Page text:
In Marx’s time the ability of the workers to achieve this was limited because of the low level of wages, and of education, though clearly not impossible as the number of co-operatives established during his time demonstrated, and indeed as the number of capitalists like Wedgwood who had themselves been workers also demonstrated. In the developed economies of today the process is much easier in some respects much more difficult in others. It is more difficult for the simple reason that capitalism is now a truly global economic system, and the amount of Capital required to produce many commodities is now incomparably higher than in Marx’s time. Yet it is easier because not only are workers themselves overall the possessors of individual savings, but also collectively through their pension funds, they are the owners of a large amount of Capital. In Britain around 500 billion pounds worth.

The individual worker with a few shares, that the bourgeois always pointed to as being the victim of “socialist” nationalisation, never could have any power compared to the wealth and power of the capitalists. Indeed, compared to the wealth of the very top few thousand capitalists even the funds available in workers pension funds are small. But that relative weight does not take away from the actual potentiality of these funds for workers, particularly as these funds are collectively owned rather than individually owned, and thereby enable collective decision making over their use. To simply write off this Capital because of its relative weight compared to that of the major capitalists would be to make the same mistake in relation to wages that Marx criticised in the Lassalleans.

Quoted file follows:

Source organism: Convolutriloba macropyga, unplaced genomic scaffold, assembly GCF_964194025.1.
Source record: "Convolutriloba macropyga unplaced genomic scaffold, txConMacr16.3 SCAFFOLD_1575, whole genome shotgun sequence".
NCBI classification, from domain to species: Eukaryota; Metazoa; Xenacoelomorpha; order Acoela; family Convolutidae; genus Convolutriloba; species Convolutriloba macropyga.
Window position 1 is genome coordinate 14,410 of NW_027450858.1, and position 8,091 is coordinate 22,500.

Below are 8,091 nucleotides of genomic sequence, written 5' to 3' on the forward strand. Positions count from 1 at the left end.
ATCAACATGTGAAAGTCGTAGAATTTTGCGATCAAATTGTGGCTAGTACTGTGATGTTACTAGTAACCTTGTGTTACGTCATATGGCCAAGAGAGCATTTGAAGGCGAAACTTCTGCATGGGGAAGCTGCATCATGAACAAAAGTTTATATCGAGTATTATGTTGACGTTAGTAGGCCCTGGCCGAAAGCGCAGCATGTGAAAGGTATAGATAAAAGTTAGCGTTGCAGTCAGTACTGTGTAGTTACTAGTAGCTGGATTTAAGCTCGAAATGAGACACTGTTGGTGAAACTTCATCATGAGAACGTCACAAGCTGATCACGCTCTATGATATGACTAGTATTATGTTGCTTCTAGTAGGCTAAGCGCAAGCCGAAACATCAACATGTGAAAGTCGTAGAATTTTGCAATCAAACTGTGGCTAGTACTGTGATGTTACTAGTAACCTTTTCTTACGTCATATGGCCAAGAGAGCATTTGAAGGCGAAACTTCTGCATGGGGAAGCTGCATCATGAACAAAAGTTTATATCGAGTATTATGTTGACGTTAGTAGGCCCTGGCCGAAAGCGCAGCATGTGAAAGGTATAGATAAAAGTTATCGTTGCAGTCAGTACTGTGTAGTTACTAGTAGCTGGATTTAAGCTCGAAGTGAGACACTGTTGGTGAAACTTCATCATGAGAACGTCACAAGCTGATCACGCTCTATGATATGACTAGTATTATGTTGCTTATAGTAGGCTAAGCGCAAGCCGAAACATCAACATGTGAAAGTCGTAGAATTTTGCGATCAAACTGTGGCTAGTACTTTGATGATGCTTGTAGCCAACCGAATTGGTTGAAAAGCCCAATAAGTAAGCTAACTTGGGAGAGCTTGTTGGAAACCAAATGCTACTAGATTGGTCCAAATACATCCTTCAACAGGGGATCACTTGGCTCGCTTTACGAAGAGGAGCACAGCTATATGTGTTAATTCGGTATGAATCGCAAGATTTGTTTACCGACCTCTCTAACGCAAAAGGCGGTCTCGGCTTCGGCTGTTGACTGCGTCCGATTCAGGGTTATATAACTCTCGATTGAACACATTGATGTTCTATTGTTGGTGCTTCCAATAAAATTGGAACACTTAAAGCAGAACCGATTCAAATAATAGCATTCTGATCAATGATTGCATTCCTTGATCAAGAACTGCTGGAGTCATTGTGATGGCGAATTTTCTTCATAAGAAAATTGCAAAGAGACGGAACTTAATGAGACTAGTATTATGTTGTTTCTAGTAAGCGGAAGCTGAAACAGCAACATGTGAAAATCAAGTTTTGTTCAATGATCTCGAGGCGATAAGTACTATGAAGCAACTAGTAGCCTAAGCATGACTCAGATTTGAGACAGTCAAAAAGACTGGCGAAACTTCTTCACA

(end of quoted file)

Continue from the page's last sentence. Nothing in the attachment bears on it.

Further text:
“It is as if, among slaves who have at last got behind the secret of slavery and broken out in rebellion, a slave still in thrall to obsolete notions were to inscribe on the program of the rebellion: Slavery must be abolished because the feeding of slaves in the system of slavery cannot exceed a certain low maximum!”

500 billion pounds is sufficient to buy up 100% at least the bottom 50 of the FTSE 100 companies. In reality the figure is much larger than that, and with the use of leverage, the need only to buy up around 30% of shares for a controlling stake, and the utilisation of credit, these workers pension funds could buy up and place directly in the hands of workers a large part of the most important sections of British industry. The same is true of Western Europe, and to a lesser extent the US. The condition is that workers gain the fundamental democratic right to have collective control over their own money tied up in these pension funds. Were workers to not rely on the capitalist state for their pensions, and instead to be able to pay their National Insurance contributions into their own pension funds, democratically and collectively controlled by them, the funds available would be far greater still.

Within what is still supposed to be part of the Labour Movement there is more than 100 years experience of Co-operative forms in the Co-op, and even within the realms of finance through the Co-op Bank and Co-operative Insurance Services, and through Unity Trust. Even within the private banks and financial institutions it is workers that on a daily basis do the work of financial transactions. There is no shortage of skill and expertise within the working class to run such businesses efficiently. Indeed, when it is the workers that own and control such businesses themselves they will run them far more efficiently than their present private capitalist bosses do.